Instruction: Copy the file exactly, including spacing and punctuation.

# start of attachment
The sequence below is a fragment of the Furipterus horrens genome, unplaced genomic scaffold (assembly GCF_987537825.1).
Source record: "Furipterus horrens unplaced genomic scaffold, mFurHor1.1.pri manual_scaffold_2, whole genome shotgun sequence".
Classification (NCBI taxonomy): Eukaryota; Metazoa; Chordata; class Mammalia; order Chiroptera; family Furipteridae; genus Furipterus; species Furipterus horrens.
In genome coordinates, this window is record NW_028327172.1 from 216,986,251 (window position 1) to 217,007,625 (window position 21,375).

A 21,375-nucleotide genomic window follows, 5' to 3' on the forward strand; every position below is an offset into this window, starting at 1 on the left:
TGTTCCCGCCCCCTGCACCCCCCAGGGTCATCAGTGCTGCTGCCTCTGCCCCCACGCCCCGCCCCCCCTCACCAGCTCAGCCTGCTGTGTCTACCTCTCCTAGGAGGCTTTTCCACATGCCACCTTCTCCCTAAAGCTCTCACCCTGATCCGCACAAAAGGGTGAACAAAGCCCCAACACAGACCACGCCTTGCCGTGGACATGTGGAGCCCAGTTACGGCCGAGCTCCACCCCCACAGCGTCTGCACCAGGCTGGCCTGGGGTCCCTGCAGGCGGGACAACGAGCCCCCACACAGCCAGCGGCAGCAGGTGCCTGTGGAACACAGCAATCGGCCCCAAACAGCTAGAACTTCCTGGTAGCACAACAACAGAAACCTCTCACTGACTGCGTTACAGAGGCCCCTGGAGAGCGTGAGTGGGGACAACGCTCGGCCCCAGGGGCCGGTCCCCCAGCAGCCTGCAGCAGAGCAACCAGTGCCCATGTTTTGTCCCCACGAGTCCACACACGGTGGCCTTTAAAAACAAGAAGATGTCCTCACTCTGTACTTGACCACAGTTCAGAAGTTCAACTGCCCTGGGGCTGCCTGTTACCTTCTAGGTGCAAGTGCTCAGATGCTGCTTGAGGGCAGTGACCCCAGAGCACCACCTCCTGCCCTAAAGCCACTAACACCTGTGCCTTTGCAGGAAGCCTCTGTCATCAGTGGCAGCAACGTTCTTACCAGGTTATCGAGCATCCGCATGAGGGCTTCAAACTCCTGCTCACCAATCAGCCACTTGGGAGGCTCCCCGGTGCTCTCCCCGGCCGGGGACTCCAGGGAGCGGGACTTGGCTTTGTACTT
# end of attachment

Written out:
The sequence below is a fragment of the Furipterus horrens genome, unplaced genomic scaffold (assembly GCF_987537825.1).
Source record: "Furipterus horrens unplaced genomic scaffold, mFurHor1.1.pri manual_scaffold_2, whole genome shotgun sequence".
Classification (NCBI taxonomy): Eukaryota; Metazoa; Chordata; class Mammalia; order Chiroptera; family Furipteridae; genus Furipterus; species Furipterus horrens.
In genome coordinates, this window is record NW_028327172.1 from 216,986,251 (window position 1) to 217,007,625 (window position 21,375).

A 21,375-nucleotide genomic window follows, 5' to 3' on the forward strand; every position below is an offset into this window, starting at 1 on the left:
TGTTCCCGCCCCCTGCACCCCCCAGGGTCATCAGTGCTGCTGCCTCTGCCCCCACGCCCCGCCCCCCCTCACCAGCTCAGCCTGCTGTGTCTACCTCTCCTAGGAGGCTTTTCCACATGCCACCTTCTCCCTAAAGCTCTCACCCTGATCCGCACAAAAGGGTGAACAAAGCCCCAACACAGACCACGCCTTGCCGTGGACATGTGGAGCCCAGTTACGGCCGAGCTCCACCCCCACAGCGTCTGCACCAGGCTGGCCTGGGGTCCCTGCAGGCGGGACAACGAGCCCCCACACAGCCAGCGGCAGCAGGTGCCTGTGGAACACAGCAATCGGCCCCAAACAGCTAGAACTTCCTGGTAGCACAACAACAGAAACCTCTCACTGACTGCGTTACAGAGGCCCCTGGAGAGCGTGAGTGGGGACAACGCTCGGCCCCAGGGGCCGGTCCCCCAGCAGCCTGCAGCAGAGCAACCAGTGCCCATGTTTTGTCCCCACGAGTCCACACACGGTGGCCTTTAAAAACAAGAAGATGTCCTCACTCTGTACTTGACCACAGTTCAGAAGTTCAACTGCCCTGGGGCTGCCTGTTACCTTCTAGGTGCAAGTGCTCAGATGCTGCTTGAGGGCAGTGACCCCAGAGCACCACCTCCTGCCCTAAAGCCACTAACACCTGTGCCTTTGCAGGAAGCCTCTGTCATCAGTGGCAGCAACGTTCTTACCAGGTTATCGAGCATCCGCATGAGGGCTTCAAACTCCTGCTCACCAATCAGCCACTTGGGAGGCTCCCCGGTGCTCTCCCCGGCCGGGGACTCCAGGGAGCGGGACTTGGCTTTGTACTT